It would be really good if the tmpdir for filesort(), internal temp tables and user temp tables could be set independently, but it can’t.

  6. Mark R says:

    Oh yes – one other thing – it can’t be set per session, but that would be incredibly useful as well, as a client which knew its temp tables wouldn’t blow up tmpfs could set it there, and everyone else could have /var/tmp as usual.

  7. Jason says:

    Note MySQL bug:

    where tmpdir isn’t honored.

  8. matt says:

    That’s a chicken and egg argument. Its not just a tmpfs issue, if you allocated 100gb to your /tmp you may run out of space eventually. Your always potentially chasing your tail. 100GB could be good enough for months, even years until someone does something wacky.

    Bottom line You need to know your application. Obviously if you have the potential for a 100GB tmp table a tmpfs will not work, Unless you have lots of memory ). One potential fix is ssd for your tmpfs. As always mileage will very.

    I want to say that about half my clients I have worked have /tmp as part of the root filesystem, which is bad when they do something and fill up root. Probably another 25% have /tmp as a separate ext3 filesystem with 2-4gb of memory. The remainder are mixed, some tmpfs, some other stuff.

  9. Mark Callaghan says:

    I don’t think it is possible for some of us to know our apps but we can know our servers. It would help if there were a way to determine the typical size of a large tmp table, but MySQL provides no way to monitor this. All that I have are:
    Created_tmp_disk_tables 154177
    Created_tmp_files 32022
    Created_tmp_tables 18531868

    I can’t keep runaway queries from filling up tmpdir and hurting others. I can’t determine the current size of tmp tables in use via SQL (I can login to the box for that). And I can’t determine the size of large tmp tables used in the past.

  10. matt says:

    I agree with that;) their is a lot missing that I would like to see, its easier to ignore what you don’t need then not to have what you do need.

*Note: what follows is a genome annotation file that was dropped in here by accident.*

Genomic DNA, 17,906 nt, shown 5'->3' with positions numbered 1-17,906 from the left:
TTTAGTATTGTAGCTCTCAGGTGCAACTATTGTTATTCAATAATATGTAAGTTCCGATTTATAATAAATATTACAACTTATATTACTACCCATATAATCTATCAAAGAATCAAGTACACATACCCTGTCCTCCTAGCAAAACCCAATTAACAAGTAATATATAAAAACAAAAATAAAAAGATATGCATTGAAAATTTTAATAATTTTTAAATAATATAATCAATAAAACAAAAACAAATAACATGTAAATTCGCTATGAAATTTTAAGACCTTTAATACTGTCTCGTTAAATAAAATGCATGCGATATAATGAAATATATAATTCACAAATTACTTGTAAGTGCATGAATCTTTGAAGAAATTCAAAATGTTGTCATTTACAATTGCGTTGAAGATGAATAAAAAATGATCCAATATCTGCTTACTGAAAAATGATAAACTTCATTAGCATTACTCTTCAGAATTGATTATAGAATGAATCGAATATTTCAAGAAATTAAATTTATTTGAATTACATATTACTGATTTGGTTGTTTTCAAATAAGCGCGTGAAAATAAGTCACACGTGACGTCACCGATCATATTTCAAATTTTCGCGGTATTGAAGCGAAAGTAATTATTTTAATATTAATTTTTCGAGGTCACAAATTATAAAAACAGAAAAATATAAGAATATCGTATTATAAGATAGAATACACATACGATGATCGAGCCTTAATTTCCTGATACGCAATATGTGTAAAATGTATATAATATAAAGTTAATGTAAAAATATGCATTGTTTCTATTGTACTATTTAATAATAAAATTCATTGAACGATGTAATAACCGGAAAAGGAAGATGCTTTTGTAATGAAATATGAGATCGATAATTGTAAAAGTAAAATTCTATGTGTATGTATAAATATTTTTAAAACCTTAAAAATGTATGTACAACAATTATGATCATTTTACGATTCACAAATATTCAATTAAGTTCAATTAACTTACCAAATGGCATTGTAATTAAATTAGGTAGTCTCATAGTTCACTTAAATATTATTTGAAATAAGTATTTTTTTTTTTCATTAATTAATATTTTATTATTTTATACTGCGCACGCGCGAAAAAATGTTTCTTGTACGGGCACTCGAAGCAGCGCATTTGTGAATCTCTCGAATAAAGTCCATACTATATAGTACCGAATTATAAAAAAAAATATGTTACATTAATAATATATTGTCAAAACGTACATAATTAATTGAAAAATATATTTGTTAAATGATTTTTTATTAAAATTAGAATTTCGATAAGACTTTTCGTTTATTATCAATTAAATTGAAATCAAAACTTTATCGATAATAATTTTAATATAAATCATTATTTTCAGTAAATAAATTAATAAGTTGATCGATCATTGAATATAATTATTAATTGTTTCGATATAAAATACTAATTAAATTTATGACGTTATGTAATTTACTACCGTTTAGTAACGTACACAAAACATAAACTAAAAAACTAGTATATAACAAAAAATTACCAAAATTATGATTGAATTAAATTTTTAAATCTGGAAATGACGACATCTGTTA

The challenge is going to be getting good statistics from the database. I don’t think I have ever checked what sort of stats are available during a tmp table build… hmmmmm, I will have to check.

    What about LVM or fuse, unionfs, etc… have a tmpfs joined with regular disk. I wonder what the performance impact would be. Maybe interesting to test out.

  11. matt says:

    As for runaway queries hurting others, am I the only one who implements a long running query monitor? I mean its pretty simple to grab the process list and check for anything over an expected value that’s not in sleep mode. I typically then use that to trigger something else, like a super dump of stats. I.e. query is taking over 10 minutes, grab an explain, grab a show innodb status, dump system stats… you could then use that to check your tmpdir and see how full it is, etc. its a little brute force, but sometimes its the only way to be sure you know why things happened a certain way at a certain time.

  12. Mark Callaghan says:

    We monitor and kill queries that run for too long.

    I could spend my days checking query plans for queries that take longer than X minutes for too many values of X. Also, InnoDB samples stats so many query plans don’t match reality. And that can only be done when the query doesn’t use temporary or tables.

    I don’t mean to sound like a whiner, but I think that without too much effort from code changes in MySQL, the usage of temp tables could be much easier to manage. MySQL is in a great place to realize these changes should be made given that so many people with production experience work closely with developers. That isn’t true at many vendors.

    Things that I might want include:
    1) tmpdir changed at the session level to one of N known values
    2) max temp table created listed per acccount in the information schema (or SHOW USER_STATISTICS)
    3) max on-disk size per temp table enforced

    I have put 3 in the next Google patch. I might do 2 eventually.

  13. Yves Trudeau says:

    I do like the idea of a fuse filesystem that joins a tmpfs and, when tmpfs is full, a regular filesystem partition. I have already done some fuse coding, I will see what I can do.